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Author Topic: LocalBitcoins BTC sellers being taken to court and pleading guilty  (Read 2451 times)
BurtW
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May 08, 2017, 04:36:16 AM
 #21

Undecided
http://www.coindesk.com/localbitcoins-user-pleads-guilty-undercover-sting/

Best to hold till mainstream adoption! at least in the US
This is exactly what I was charged with.  I even had the same attorney!  However in my case I did not plead guilty and after $250,000 in attorney fees and payoffs to the government all charges were dropped.

As I have said many times (after I was arrested and learned all about it):  

If you want to advertise on localbitcoins in the US you should get the stupid free license.  If you do not get the license they can claim it is a business, claim you need the license, charge you with 18-1960, seized all your assets for their federal asset forfeiture slush fund, put you in jail, etc.

If you are just a customer on localbitcoins (not running an ad) you may be safe from all this - maybe.  So far I have never heard of a case where they have arrested someone who contacted an ad as a customer.  But, you never know, that may be their next move.  I think they would have a hard time claiming you are running a business if you contact an advertiser as a customer.  BUT, remember it is all about the civil asset seizure.  If you have assets to be seized they will go after you to fund their operations.  NOTE:  if you are a customer using localbitcoins always assume that the person running the ad you contact is a federal agent, cooperating witness, or undercover agent for one of many different agencies.  In other words be very careful what you say.  I never got to see all the evidence against me (all the grand jury testimony was sealed and remains sealed to this day) but I can tell you from the evidence I did get to see that many accounts on localbitcoins are owned and operated by government agents.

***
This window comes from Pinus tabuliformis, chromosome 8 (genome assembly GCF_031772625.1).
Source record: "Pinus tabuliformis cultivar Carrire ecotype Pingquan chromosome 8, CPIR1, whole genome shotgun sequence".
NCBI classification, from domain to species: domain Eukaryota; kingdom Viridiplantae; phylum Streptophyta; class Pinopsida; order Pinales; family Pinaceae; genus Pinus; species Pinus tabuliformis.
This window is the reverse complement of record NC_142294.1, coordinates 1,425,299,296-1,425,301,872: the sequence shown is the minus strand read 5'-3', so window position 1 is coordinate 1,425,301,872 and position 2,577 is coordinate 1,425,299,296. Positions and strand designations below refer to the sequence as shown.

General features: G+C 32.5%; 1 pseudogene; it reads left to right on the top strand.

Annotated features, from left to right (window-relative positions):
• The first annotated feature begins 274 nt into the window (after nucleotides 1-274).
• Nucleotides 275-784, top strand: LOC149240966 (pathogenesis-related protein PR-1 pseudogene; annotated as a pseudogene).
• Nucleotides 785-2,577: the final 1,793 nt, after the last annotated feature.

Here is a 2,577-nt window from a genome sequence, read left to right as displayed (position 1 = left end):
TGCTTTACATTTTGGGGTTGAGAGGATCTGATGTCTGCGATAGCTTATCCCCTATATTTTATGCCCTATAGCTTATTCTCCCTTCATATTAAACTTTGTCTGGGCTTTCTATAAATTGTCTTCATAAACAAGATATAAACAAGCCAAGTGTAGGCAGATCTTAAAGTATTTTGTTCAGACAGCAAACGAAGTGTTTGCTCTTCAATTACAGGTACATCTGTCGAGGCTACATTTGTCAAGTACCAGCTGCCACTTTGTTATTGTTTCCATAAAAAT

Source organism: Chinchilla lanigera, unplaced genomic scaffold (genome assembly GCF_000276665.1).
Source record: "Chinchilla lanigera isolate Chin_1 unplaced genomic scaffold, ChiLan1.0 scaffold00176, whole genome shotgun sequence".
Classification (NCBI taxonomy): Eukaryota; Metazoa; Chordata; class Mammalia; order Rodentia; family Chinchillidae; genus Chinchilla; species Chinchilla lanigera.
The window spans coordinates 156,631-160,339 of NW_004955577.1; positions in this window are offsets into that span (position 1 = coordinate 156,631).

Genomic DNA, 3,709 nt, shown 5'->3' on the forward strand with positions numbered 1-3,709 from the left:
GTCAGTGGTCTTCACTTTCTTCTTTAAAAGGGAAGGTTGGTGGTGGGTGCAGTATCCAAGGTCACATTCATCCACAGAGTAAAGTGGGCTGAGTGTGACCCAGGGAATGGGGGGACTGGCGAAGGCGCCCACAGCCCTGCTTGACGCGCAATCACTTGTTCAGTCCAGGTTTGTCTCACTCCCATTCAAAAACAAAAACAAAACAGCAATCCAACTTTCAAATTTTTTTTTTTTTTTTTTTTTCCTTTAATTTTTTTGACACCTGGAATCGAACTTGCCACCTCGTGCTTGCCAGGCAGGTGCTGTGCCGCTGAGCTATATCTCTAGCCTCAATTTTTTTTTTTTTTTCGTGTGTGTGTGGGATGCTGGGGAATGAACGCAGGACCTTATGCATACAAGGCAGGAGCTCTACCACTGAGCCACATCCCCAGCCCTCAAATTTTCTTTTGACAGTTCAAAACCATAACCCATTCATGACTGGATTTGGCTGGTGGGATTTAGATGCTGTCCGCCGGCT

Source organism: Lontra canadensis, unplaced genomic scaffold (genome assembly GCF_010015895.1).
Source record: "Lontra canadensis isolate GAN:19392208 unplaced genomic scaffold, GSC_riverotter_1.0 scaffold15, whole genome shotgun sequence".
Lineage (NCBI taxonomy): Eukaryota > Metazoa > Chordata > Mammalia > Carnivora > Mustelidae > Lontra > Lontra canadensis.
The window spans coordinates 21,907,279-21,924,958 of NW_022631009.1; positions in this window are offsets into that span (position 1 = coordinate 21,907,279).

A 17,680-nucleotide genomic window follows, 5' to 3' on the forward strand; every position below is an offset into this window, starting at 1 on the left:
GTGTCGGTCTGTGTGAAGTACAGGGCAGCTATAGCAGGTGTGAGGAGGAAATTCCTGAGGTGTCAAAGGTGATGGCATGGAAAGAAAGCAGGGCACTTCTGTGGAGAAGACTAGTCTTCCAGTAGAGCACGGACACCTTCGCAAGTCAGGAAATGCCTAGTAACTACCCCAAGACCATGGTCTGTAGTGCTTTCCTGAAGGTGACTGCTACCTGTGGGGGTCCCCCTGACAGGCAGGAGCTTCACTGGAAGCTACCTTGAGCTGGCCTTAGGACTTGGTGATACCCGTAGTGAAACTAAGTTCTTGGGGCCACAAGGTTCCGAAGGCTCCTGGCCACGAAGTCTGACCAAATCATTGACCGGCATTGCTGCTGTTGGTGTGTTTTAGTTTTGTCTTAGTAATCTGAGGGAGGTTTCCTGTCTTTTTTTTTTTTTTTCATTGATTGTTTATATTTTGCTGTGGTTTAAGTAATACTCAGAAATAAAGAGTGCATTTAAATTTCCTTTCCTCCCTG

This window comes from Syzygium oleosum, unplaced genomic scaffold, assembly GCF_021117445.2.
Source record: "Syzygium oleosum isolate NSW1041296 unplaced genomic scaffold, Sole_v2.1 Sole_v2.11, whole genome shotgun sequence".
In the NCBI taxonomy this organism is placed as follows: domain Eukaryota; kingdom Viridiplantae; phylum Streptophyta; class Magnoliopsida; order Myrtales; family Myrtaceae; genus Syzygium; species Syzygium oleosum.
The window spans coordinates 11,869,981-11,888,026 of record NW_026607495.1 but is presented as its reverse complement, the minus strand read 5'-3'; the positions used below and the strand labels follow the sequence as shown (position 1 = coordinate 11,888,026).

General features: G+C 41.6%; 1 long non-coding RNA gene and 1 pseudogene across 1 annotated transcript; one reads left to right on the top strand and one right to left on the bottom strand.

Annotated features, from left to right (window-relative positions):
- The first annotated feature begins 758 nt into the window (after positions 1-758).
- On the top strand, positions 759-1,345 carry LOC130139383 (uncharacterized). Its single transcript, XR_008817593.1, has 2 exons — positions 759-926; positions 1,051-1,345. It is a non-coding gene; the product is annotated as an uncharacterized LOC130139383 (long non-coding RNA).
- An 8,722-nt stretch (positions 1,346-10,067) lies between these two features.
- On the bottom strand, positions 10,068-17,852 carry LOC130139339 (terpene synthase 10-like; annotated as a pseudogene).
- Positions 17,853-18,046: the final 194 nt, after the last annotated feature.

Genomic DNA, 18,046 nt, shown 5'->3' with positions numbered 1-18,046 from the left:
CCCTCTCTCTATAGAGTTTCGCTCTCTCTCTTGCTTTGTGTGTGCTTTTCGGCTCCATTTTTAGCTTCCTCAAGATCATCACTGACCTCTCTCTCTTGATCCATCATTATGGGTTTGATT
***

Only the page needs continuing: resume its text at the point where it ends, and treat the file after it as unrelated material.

Of course I know his attorney very well (he was my attorney) and I consider him one of the "good guys" so I have to assume that the plea deal was in the best interests of the client.  In other words either a) there were other details of the case that we don't know or b) the guy just did not have the $250,000 needed to fight the charge.

I did not take my case to trial because it was going to cost me a minimum of another $75,000 to take it to trial.  Money drives these things on both sides.
The problem is that this money transmitting thing is borderline or slightly on the side of not being against the law. If bitcoin was called a commodity by the US government and there's nothing in the law that says you are supposed to register when trading it. You would have to register if bitcoin was a currency, but it isn't. According to law it's like trading stocks, and you don't need to register to trade stocks, do you?